Mr. Tim Long stated that he would actually rather talk about chalk! He stated that what we have to do is look at the pie and the total as it grows from year to year to year. Some of the things that affected that ratio were definitely episodic in terms of the PeopleSoft project, and it is not necessarily taking the funds out because the absolute dollar amount for instructional and departmental research actually grew. But, certainly percentages change when we take in extra funds for different things like scholarship funding. For instance, in the last two years, we took in a 3.9% additional tuition increase to fund scholarships for low income needy students by virtue of the budget bill that was passed two years ago. That would then have the effect of increasing the pie, but it also increases scholarships from a source of funding that came from tuition revenue. That increased the percentage for scholarships, and it may have affected the percentage for instructional and departmental research. So, the percentages vary depending upon what is happening. It is kind of a misnomer to say money was taken away from one category in a purposeful way and put in another. The pie is growing and as a result of certain things that are happening, the percentages are different. Now, that is not an excuse for the trend of the percentage that has been slightly going down and then evening up. Now we are intending to bring that percentage back up to 50%. He could research that for Senate, but off hand, he doesn’t know of specific items that would affect each of the other categories, but that certainly could be shown.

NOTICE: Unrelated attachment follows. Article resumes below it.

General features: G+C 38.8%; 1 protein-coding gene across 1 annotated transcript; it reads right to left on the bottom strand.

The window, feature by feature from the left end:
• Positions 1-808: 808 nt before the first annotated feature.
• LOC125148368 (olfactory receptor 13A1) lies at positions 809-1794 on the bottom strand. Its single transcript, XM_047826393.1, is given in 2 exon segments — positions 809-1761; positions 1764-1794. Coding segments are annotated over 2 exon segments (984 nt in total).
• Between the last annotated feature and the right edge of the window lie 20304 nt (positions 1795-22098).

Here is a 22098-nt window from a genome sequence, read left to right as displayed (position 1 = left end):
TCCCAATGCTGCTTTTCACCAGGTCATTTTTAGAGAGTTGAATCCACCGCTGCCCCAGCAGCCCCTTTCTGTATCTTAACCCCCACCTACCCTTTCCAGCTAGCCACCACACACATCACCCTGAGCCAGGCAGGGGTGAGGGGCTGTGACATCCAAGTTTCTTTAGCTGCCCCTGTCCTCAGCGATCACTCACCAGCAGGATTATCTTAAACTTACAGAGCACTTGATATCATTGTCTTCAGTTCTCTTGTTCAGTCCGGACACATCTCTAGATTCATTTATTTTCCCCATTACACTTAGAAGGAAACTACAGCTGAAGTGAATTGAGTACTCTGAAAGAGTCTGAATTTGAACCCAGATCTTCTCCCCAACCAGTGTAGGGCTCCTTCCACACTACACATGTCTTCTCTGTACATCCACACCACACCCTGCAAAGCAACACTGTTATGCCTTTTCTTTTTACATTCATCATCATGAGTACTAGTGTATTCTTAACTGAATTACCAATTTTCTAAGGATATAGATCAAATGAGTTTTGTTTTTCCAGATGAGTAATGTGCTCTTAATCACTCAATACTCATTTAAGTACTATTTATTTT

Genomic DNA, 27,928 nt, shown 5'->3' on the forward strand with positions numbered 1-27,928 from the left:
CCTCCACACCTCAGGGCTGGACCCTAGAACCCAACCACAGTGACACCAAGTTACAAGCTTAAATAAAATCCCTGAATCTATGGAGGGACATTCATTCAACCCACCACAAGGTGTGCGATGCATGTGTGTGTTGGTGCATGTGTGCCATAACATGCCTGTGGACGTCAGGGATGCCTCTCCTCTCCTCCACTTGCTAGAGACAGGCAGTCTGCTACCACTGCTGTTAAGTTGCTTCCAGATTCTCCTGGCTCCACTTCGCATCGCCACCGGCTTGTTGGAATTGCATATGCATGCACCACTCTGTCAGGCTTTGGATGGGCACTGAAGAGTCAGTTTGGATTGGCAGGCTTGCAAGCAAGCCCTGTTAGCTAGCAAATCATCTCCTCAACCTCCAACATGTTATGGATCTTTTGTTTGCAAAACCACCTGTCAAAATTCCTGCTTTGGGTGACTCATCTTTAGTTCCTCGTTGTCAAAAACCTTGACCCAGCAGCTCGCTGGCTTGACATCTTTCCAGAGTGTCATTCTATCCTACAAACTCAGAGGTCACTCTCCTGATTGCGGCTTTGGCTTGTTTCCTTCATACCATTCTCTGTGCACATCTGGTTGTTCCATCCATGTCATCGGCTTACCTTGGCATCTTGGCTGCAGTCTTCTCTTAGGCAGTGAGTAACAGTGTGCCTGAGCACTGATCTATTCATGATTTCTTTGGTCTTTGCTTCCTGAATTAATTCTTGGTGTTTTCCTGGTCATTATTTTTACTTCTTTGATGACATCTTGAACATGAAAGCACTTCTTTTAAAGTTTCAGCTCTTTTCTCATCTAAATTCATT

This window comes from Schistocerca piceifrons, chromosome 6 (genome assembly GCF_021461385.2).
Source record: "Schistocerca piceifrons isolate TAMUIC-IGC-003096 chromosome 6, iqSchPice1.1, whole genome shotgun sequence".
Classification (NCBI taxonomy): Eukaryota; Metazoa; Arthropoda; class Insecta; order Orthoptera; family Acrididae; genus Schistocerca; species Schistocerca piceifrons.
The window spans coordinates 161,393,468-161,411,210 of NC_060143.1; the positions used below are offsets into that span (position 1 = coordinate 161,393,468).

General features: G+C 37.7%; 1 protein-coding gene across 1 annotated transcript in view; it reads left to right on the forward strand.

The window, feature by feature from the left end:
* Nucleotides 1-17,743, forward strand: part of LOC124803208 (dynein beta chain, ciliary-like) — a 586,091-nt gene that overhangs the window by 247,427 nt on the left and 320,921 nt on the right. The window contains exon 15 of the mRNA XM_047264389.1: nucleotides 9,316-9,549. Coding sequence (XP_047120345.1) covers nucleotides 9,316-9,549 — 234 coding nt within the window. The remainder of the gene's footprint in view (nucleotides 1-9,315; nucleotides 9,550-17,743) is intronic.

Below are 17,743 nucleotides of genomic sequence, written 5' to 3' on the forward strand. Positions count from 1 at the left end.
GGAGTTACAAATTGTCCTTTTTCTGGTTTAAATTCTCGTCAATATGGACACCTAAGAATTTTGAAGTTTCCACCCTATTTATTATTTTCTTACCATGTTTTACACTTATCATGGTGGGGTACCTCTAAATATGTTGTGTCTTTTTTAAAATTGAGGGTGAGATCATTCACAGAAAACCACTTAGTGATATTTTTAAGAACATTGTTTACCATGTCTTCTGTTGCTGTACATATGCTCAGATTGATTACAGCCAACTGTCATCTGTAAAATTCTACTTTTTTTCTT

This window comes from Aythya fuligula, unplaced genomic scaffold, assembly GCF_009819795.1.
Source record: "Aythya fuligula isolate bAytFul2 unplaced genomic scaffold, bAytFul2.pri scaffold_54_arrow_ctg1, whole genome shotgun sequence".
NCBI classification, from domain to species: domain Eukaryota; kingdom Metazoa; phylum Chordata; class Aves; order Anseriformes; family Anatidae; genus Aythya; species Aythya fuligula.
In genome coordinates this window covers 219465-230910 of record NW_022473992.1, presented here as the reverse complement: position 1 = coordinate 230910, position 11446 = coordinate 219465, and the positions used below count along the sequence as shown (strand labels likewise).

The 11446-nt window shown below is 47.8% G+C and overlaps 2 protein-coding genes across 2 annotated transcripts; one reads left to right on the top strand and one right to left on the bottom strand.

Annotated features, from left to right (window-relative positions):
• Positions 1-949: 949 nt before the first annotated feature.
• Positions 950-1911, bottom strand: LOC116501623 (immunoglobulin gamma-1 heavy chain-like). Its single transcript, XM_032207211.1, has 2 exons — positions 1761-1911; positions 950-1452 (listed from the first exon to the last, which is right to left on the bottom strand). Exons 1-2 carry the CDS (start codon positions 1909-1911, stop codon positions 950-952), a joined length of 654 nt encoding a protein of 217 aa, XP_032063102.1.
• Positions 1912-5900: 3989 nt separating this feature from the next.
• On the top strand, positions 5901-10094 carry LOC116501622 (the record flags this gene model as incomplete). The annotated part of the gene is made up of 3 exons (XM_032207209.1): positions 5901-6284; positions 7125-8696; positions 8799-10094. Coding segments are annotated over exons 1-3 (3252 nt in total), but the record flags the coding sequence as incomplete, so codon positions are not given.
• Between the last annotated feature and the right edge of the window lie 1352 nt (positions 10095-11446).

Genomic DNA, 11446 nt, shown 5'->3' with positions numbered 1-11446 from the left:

Senate President Konangi reported that this was the discussion back in the spring of 2002 and the target was 55% because that is what it was originally in the early 90s. Mr. Long noted that this was the high point that was trying to be restored. Senate President Konangi responded that he could not specifically identify that as the high point but that is generally where it was in the early 90s and when we had this discussion in the Spring of 2002, the consensus was that we should restore that specific percentage.